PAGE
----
Crucible of Worlds





Nobody likes having their lands destroyed. Whether by your own means or at the hand of the enemy, losing your lands can cause a dramatic change in how you play the rest of the game and often leads to a devastating loss. It sets you back, and is often compared in the early game to a Time Walk, essentially allowing your opponent(s) to forget that your last turn ever happened. Blowing up someone’s lands is often viewed as one of the most degenerate moves in the game and often makes you a target. But when you’re on the receiving end of a land destruction spell, and you’d like to be able to retaliate, it can often be difficult due to a lack of mana. You can’t cast those spells to get back at your opponent without the mana to cast them, and that’s a problem. For the longest time, when your lands were destroyed, they were gone. You had no way to bring them back, so once that resource was lost, it was forgotten. And then it happened…

On Tuesday, November 18th 2003 an EDH staple was born. After months of deliberation and community interaction, this date marked the end of the second “You Make the Card ” competition, and the card was made public by no other than the man, the myth, the legend, Mark Rosewater.

See the Original Post Here

Crucible of Worlds

[magic]Crucible of Worlds[/magic] is a (3) cost Artifact with one very unique ability that states:

” You may play land cards from your graveyard.  

Since the release of Fifth Dawn this card has just been a powerhouse and can find a home in any EDH deck, as it pairs beautifully with so many different cards. Its uses go far past the idea of simply saving your lands, acting as a critical recycling conduit for a multitude of non-basic lands with significant effects.

Land Destruction: 

[magic]Crucible of Worlds[/magic] when paired with land destruction cards ensures that you can destroy an opponent’s land every turn. This is a powerful play especially if your opponent misses their land drop and can become even more powerful when paired with cards that allow additional land drops per turn like [magic]Exploration[/magic]. When concerning land destruction, it’s impossible and downright rude to forget that much like with creatures, mass removal of lands is also possible. The incorporation of Crucible of Worlds hypothetically changes the text of cards like Armageddon and Devastation from “Destroy all lands” to “Win the game”.

Strip Mine   Ghost Quarter   Dust Bowl

Tectonic Edge   Encroaching Wastes   Wasteland

Sacrifice Lands: 

Often times, in order to utilize the additional abilities of a land, it’s required that you sacrifice said land in the process. This is often because the ability to use said ability every turn would be somewhat overpowered, and thus Wizards of the Coast tried to avoid that. With the introduction of Crucible of Worlds, the Magic: the Gathering community told Wizards “No”. The repeated use of cards such as Grove of the Guardian to produce creatures or having access to Dark Depths so you can have that 20/20 Indestructible, Flying monstrosity of a creature at any point you so desire regardless of how many times your opponents exile it is brutal, and with Crucible of Worlds, you have that power at your fingertips.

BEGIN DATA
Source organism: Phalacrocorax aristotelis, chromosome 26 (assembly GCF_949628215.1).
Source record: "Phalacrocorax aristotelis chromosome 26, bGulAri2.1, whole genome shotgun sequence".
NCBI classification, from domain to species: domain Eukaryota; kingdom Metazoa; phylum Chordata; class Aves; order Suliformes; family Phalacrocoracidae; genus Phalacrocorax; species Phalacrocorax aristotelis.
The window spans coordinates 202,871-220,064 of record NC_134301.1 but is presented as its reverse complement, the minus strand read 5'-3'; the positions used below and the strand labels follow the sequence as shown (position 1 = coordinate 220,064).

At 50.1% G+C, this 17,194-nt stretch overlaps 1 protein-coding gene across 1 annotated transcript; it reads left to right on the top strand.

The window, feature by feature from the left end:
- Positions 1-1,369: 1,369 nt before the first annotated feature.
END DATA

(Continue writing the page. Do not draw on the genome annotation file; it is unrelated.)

Crystal Vein   Dark Depths   Gemstone Mine

Grove of the Guardian   Halls of Mist   Horizon Canopy

Lake of the Dead   Safe Haven   Lotus Vale

Fetch Lands: 

The most common lands that are sacrificed upon their use are the Fetch Lands. There have been multiple incarnations of Fetch Lands, however, we are specifically referring to those from the Onslaught and Zendikar blocks.

Used for multiple reasons such as color fixing, deck thinning, and access to a voluntary shuffle trigger when your draws start to die, Fetch Lands have become immensely popular with the Magic community. Being able to go find the lands you need when you need them to cast that key spell you’ve been sandbagging for the cost of one life and a land seems good. At first, I thought the drawback was too much when I first experienced Fetch Lands as a fledgling Magic player. Who wants to sacrifice their land to get another land? That seems pointless, or so I thought when I was young and naive. The biggest downside of Fetch lands stems from their popularity. As with any Magic card, with popularity comes price. Ranging from anywhere between$50 to $100 and all the way up to $180, good Fetch Lands will set you back a pretty penny.  With fetch lands being so expensive why only use them once? Crucible’s ability allows you to use them again and again so you never miss a land drop.

Zendikar Fetch Lands:

  • [magic]Scalding Tarn[/magic]
  • [magic]Arid Mesa[/magic]
  • [magic]Marsh Flats[/magic]
  • [magic]Verdant Catacombs[/magic]
  • [magic]Misty Rainforest[/magic]

Onslaught Fetch Lands:

  • [magic]Windswept Heath[/magic]
  • [magic]Wooded Foothills[/magic]
  • [magic]Bloodstained Mire[/magic]
  • [magic]Polluted Delta[/magic]
  • [magic]Flooded Strand[/magic]


Since [magic]Crucible of Worlds[/magic] can do so much with so little this card is a lightning rod. Anybody who has played long enough to see it work once knows it’s a threat paired with the right cards and will try to get rid of it one way or another, so we want to protect it as much as possible. A card like Darksteel Forge works wonders in specific decks, but doesn’t fit all builds comfortably. Utilizing cards like Hanna, Ship’s Navigator and Academy Ruins and Buried Ruin is your best bet, with Buried Ruin taking the cake due to its lack of color identity.

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